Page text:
Cave Canem Presents: “with love like black, our black”: Black Poetry and Literary Citizenship

In “The Sermon on the Warpland,” Gwendolyn Brooks urges readers to “Build now your church,” and to do so “With love like black, our black.” This roundtable is a follow-up to “‘With love like black, our black’: Building Our Homes,” and features Cave Canem alumni Amanda Johnston, L. Lamar Wilson, and Yolanda Wisher, and current fellow Ryan Jones in conversation about the Cave Canem Fellowship, the meaning of citizenship in poetry communities, and the future of Black poetry.

This program will be broadcasted on Zoom, and supported by American Sign Language interpretation.

Amanda Johnston earned a Master of Fine Arts in Creative Writing from the University of Southern Maine. She is the author of two chapbooks, GUAP and Lock & Key, and the full-length collection, Another Way to Say Enter. She is a member of the Affrilachian Poets, a Cave Canem fellow, cofounder of Black Poets Speak Out, and founder and executive director of Torch Literary Arts.

Ryan Jones is an award-winning spoken word artist, an environmental engineer, your favorite dad and a lemon pepper wing connoisseur. Ryan is dedicated to youth and community outreach through the performing arts, and furthering action toward ending the climate crisis through his work. Ryan was born and raised in the Metro Atlanta area, where he currently resides.

L. Lamar Wilson is the author of Sacrilegion (Carolina Wren Press, 2013), a Thom Gunn Award
finalist; co-author of Prime: Poetry and Conversation (Sibling Rivalry Press, 2014); and
associate producer of The Changing Same (POV Shorts, 2019), which streams at American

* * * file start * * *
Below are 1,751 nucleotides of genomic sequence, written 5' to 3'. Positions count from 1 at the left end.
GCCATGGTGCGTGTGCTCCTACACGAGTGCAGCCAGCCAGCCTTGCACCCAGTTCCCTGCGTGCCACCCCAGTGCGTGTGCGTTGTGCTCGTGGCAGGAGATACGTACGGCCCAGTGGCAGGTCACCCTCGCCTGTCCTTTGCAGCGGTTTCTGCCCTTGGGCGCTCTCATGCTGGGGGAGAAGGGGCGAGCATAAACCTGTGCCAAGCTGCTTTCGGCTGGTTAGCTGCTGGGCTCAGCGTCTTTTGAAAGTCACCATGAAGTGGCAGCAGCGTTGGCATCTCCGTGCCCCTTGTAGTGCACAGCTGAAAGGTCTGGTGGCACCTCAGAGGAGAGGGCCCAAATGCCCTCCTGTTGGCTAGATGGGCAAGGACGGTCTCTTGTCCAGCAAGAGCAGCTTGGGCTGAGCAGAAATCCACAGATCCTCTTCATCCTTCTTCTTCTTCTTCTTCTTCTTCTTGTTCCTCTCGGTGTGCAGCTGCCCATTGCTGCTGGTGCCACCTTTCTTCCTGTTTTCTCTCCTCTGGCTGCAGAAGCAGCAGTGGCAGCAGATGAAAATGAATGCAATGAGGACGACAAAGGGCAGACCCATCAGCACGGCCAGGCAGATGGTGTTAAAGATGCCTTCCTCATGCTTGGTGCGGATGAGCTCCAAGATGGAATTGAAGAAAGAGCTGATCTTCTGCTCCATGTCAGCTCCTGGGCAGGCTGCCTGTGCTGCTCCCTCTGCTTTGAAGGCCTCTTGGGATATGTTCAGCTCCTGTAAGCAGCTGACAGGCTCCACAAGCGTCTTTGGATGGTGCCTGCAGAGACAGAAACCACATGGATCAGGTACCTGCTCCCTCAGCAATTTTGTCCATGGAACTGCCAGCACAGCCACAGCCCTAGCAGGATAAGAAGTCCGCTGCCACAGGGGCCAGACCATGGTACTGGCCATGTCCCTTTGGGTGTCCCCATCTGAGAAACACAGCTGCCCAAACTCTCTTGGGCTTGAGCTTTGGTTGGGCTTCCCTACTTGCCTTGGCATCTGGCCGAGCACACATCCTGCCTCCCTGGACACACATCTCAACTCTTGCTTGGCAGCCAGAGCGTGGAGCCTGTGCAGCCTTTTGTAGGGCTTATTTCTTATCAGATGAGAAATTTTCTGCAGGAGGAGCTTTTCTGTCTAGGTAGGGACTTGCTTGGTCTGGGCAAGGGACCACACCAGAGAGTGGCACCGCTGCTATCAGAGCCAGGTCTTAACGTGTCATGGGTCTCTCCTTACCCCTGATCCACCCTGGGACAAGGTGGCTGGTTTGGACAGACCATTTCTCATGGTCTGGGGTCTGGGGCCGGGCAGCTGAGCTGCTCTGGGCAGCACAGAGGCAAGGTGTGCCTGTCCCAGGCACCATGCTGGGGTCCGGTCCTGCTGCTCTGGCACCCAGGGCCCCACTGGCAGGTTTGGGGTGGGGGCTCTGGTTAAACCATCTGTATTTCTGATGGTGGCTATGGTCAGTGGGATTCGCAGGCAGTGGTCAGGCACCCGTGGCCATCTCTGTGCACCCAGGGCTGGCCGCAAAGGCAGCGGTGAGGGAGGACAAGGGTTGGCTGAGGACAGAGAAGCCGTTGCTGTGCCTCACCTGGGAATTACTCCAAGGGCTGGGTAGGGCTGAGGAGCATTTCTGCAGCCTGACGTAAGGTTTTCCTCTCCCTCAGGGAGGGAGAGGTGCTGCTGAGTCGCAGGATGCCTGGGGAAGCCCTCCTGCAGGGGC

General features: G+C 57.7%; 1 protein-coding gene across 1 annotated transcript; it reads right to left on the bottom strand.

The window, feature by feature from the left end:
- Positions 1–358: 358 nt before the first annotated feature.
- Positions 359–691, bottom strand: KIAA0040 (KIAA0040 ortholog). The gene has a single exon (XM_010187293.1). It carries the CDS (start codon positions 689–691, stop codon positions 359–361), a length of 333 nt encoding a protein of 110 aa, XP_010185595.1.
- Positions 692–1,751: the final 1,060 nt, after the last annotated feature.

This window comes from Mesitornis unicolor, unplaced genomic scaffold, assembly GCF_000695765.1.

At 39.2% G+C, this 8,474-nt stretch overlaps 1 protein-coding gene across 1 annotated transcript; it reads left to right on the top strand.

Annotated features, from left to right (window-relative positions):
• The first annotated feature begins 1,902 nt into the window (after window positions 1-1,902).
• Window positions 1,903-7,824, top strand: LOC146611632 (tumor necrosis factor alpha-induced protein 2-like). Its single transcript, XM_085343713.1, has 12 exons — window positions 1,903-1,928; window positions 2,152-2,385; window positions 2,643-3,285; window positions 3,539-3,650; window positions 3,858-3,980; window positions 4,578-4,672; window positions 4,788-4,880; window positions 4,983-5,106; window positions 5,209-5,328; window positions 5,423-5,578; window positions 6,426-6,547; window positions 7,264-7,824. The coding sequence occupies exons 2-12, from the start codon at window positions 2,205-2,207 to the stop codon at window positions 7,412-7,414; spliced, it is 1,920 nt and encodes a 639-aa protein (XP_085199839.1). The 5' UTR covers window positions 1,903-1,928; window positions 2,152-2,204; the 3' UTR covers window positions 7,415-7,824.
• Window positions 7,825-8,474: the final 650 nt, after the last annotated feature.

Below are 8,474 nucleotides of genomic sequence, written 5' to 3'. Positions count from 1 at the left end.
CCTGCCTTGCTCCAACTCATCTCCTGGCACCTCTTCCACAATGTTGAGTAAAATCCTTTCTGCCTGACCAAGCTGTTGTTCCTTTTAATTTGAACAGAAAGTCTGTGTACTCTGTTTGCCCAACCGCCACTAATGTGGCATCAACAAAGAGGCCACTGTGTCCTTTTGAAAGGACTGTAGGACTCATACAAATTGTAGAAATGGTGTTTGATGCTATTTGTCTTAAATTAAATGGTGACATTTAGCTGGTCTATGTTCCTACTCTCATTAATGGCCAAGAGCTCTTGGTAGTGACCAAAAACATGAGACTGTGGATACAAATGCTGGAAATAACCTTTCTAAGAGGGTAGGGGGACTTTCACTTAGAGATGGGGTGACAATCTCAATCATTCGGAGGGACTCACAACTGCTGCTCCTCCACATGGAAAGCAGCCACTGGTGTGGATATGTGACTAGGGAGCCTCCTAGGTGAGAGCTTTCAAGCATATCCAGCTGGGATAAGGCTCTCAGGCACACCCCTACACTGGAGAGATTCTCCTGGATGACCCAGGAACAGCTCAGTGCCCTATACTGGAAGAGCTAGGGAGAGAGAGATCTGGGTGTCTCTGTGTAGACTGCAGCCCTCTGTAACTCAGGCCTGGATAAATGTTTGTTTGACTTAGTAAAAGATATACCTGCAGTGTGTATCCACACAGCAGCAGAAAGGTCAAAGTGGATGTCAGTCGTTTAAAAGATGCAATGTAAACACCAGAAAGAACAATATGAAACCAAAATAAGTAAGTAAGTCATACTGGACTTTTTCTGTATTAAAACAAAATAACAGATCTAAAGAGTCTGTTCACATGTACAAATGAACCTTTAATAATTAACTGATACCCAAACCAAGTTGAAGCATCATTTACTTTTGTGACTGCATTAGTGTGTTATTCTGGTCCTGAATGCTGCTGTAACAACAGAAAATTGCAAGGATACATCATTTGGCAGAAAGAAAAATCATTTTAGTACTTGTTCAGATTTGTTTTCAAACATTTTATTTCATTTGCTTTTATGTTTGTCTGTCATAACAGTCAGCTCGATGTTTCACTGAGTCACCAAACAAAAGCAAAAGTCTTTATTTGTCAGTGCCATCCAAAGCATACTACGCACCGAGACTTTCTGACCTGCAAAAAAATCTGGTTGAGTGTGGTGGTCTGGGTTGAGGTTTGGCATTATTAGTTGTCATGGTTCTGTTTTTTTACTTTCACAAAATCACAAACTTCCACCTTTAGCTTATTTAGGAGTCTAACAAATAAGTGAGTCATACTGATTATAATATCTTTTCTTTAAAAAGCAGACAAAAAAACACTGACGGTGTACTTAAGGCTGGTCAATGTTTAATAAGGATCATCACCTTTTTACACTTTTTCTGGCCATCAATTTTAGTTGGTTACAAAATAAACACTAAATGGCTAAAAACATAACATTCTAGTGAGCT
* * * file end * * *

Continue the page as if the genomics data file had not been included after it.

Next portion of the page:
Documentary and airs on PBS. Other poems and essays have been widely anthologized and have
appeared at PoetryPoem-a-DayThe New York TimesInterimTriQuarterly, NPR, Oxford
AmericanThe RootsouthThe Washington Post, and elsewhere. Wilson, who spent nearly two
decades in the nation’s top newsrooms, including the Times and the Post, has received
fellowships from the Cave Canem, Ragdale, and Hurston-Wright foundations, is an Affrilachian
Poet, and teaches creative writing, African American poetics, and film studies at Florida State
University and The Mississippi University for Women.

Yolanda Wisher was named the first poet laureate of Montgomery County, Pennsylvania and the third Poet Laureate of Philadelphia. The author of Monk Eats an Afro, Wisher performs poetry and song with her band The Afroeaters. Wisher is a Pew and Cave Canem fellow and received the Leeway Foundation’s Transformation Award. She has led numerous programs rooted in poetry as a public art, including a neighborhood festival, literary takeovers of local museums, a series of poetry church services, a radio show and podcast, and a poetic address to the nation. She works as the Curator of Spoken Word at Philadelphia Contemporary.